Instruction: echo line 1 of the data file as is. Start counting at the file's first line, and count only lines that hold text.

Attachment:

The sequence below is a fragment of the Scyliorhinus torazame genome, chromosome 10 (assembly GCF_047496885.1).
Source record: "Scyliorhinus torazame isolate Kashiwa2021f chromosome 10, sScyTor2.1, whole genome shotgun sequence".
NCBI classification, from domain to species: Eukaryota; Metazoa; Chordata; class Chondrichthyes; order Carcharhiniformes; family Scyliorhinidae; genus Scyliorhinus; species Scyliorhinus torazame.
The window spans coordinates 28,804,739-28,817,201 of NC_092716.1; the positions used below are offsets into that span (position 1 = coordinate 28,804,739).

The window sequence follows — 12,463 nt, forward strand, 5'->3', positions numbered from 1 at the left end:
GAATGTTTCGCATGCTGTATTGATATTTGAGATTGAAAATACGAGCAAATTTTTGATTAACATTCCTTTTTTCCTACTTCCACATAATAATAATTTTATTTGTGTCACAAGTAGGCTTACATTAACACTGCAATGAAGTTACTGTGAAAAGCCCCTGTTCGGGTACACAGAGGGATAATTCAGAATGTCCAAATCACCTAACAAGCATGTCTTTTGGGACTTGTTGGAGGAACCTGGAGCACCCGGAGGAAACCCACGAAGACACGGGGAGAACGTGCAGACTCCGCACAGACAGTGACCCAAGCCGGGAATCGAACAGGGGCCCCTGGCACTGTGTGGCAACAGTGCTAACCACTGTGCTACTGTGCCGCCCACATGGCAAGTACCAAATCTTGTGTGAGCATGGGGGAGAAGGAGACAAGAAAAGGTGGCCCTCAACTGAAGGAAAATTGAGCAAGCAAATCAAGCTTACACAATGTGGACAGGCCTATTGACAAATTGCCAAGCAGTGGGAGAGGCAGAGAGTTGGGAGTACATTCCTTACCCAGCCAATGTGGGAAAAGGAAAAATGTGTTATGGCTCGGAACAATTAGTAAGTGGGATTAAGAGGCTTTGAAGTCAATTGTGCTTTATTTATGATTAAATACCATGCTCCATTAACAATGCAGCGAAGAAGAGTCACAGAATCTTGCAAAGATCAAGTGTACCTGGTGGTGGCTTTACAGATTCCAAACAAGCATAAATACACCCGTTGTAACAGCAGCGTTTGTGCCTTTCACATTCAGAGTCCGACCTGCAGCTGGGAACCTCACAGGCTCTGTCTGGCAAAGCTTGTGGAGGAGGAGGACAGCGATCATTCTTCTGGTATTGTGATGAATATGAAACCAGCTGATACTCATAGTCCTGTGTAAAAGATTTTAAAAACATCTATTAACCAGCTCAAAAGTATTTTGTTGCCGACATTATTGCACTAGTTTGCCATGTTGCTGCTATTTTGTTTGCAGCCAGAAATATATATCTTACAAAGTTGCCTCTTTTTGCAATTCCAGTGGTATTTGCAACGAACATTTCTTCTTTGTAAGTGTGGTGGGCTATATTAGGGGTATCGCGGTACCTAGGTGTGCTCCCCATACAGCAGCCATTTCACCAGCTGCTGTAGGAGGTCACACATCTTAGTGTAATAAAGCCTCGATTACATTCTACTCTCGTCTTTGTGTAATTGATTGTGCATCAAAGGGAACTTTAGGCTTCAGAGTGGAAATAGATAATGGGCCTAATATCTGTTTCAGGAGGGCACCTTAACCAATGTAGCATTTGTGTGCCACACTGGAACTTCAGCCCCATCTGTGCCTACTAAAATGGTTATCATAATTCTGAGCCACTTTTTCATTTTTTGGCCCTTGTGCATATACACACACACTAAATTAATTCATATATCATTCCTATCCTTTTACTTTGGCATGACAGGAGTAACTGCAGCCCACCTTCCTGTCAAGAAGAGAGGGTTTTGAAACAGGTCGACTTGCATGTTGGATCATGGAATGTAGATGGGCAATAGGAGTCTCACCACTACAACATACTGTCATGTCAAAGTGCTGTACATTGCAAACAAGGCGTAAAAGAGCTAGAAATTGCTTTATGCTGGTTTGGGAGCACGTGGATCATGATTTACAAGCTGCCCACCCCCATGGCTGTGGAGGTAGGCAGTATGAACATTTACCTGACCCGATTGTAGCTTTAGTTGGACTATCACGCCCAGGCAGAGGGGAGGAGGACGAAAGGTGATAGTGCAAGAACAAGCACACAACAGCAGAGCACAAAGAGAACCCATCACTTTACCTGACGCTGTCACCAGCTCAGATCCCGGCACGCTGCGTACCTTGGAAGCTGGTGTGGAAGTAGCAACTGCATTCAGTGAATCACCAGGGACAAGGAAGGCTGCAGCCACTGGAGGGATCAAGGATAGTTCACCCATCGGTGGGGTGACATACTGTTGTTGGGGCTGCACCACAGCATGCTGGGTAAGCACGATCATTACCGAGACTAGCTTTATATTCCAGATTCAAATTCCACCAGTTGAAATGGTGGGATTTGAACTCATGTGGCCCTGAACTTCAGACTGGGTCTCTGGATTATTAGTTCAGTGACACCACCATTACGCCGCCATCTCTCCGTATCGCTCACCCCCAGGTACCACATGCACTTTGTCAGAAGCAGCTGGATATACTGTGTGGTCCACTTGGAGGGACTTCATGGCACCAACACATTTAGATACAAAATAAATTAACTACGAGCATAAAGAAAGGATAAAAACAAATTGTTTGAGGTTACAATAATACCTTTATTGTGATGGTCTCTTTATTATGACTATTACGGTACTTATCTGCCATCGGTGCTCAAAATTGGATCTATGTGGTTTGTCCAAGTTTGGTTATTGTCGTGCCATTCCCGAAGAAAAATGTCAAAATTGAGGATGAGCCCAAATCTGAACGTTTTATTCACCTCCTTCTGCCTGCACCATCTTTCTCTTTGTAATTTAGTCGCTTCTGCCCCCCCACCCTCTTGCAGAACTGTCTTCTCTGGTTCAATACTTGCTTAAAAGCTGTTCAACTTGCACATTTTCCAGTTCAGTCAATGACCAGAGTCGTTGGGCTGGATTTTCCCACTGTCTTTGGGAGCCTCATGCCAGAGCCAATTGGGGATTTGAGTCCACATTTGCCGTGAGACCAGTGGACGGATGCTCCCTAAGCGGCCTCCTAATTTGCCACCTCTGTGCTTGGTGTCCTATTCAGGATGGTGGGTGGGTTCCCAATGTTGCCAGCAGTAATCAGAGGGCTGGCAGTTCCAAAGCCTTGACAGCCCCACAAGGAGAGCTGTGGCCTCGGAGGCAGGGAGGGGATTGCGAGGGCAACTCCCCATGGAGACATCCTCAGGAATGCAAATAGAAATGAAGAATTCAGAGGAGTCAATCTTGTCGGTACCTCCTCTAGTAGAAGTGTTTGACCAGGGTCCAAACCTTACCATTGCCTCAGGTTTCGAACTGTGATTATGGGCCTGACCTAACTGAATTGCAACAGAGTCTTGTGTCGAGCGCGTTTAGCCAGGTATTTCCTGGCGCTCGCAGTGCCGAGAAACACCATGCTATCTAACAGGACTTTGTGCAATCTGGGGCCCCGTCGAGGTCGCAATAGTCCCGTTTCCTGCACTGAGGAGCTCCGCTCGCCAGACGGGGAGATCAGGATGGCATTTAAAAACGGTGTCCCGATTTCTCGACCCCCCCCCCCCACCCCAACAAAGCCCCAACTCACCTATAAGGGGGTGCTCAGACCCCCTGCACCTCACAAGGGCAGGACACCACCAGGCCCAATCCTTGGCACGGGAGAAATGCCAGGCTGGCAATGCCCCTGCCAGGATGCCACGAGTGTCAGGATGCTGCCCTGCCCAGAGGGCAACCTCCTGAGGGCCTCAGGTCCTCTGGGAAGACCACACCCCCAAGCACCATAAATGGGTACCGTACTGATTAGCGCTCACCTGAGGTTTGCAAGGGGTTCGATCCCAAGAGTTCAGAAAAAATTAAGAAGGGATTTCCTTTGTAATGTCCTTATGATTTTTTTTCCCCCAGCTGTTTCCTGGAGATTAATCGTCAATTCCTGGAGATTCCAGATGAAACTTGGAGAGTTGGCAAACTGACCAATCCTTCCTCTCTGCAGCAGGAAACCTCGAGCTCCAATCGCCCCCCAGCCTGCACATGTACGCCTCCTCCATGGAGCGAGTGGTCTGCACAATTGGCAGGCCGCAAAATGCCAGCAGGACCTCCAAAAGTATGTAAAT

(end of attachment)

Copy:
The sequence below is a fragment of the Scyliorhinus torazame genome, chromosome 10 (assembly GCF_047496885.1).